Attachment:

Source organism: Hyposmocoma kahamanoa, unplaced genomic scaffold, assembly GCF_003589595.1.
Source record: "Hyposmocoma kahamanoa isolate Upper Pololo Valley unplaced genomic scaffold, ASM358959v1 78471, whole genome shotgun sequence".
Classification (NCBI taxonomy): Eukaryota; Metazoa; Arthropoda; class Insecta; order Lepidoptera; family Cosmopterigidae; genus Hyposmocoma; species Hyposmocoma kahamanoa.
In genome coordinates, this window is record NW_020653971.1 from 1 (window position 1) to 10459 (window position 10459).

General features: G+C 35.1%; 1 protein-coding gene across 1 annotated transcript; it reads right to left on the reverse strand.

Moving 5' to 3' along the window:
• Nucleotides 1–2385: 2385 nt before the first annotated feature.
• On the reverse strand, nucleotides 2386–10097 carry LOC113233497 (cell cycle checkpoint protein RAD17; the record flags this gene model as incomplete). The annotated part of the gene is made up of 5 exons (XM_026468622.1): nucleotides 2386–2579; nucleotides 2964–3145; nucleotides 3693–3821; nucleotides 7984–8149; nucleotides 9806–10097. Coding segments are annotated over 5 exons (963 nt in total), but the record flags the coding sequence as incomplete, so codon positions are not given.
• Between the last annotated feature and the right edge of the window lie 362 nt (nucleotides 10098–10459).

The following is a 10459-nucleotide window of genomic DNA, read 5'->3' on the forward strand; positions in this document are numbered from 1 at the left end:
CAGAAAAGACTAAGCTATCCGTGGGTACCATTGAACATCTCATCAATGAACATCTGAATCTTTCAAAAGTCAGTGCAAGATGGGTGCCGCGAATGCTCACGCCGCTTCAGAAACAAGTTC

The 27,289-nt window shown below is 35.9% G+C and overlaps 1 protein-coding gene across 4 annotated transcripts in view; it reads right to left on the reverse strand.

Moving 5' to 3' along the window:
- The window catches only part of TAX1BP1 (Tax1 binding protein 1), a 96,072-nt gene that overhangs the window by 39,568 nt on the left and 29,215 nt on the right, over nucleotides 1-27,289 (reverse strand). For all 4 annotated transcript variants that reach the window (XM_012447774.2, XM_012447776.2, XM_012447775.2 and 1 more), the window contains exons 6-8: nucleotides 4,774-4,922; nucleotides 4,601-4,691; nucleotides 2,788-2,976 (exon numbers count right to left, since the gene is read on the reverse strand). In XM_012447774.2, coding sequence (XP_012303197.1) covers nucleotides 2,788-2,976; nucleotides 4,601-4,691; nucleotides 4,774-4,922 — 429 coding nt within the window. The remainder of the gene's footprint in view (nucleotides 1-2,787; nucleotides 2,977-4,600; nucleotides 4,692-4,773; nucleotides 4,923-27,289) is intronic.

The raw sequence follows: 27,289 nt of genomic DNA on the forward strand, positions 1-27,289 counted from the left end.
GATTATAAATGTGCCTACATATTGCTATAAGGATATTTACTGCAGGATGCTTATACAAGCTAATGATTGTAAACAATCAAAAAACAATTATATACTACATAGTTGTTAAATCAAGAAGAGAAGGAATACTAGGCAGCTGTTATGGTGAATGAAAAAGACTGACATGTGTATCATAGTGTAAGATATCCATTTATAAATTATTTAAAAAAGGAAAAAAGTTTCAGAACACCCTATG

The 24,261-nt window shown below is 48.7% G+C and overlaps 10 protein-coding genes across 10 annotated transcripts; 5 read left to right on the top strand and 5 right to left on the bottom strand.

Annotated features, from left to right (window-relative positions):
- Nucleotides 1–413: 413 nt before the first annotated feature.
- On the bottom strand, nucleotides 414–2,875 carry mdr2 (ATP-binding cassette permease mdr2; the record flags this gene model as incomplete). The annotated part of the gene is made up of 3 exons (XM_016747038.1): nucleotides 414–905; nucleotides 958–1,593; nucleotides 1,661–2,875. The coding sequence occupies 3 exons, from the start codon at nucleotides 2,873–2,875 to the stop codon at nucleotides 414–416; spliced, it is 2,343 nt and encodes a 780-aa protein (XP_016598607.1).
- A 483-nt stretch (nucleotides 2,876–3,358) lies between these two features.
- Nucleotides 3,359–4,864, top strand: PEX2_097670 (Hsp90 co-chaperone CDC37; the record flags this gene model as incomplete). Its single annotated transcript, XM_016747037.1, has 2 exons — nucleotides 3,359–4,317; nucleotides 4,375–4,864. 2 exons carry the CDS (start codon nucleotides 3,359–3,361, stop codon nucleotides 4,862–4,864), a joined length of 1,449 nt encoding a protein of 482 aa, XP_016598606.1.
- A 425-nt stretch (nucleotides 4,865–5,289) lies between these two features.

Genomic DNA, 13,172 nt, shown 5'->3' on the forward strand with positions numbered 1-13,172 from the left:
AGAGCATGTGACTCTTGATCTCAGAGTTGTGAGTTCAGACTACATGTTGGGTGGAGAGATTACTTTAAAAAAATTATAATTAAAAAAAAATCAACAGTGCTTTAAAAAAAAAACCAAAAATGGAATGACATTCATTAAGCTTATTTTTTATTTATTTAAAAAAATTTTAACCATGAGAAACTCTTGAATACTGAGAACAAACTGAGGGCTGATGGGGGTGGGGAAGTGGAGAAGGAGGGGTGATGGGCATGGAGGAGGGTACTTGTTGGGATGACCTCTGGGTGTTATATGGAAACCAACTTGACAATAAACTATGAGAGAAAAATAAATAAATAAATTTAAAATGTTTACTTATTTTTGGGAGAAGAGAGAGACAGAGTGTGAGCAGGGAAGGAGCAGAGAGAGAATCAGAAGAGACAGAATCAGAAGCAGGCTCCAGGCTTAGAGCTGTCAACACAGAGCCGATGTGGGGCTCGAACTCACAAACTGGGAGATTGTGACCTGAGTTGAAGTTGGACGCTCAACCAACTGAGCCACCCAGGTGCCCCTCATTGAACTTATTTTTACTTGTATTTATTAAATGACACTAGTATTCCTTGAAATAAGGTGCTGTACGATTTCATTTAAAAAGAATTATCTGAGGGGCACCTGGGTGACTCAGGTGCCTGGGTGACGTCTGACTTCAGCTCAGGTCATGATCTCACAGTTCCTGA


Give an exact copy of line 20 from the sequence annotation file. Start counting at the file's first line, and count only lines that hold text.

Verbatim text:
- On the bottom strand, nucleotides 414–2,875 carry mdr2 (ATP-binding cassette permease mdr2; the record flags this gene model as incomplete). The annotated part of the gene is made up of 3 exons (XM_016747038.1): nucleotides 414–905; nucleotides 958–1,593; nucleotides 1,661–2,875. The coding sequence occupies 3 exons, from the start codon at nucleotides 2,873–2,875 to the stop codon at nucleotides 414–416; spliced, it is 2,343 nt and encodes a 780-aa protein (XP_016598607.1).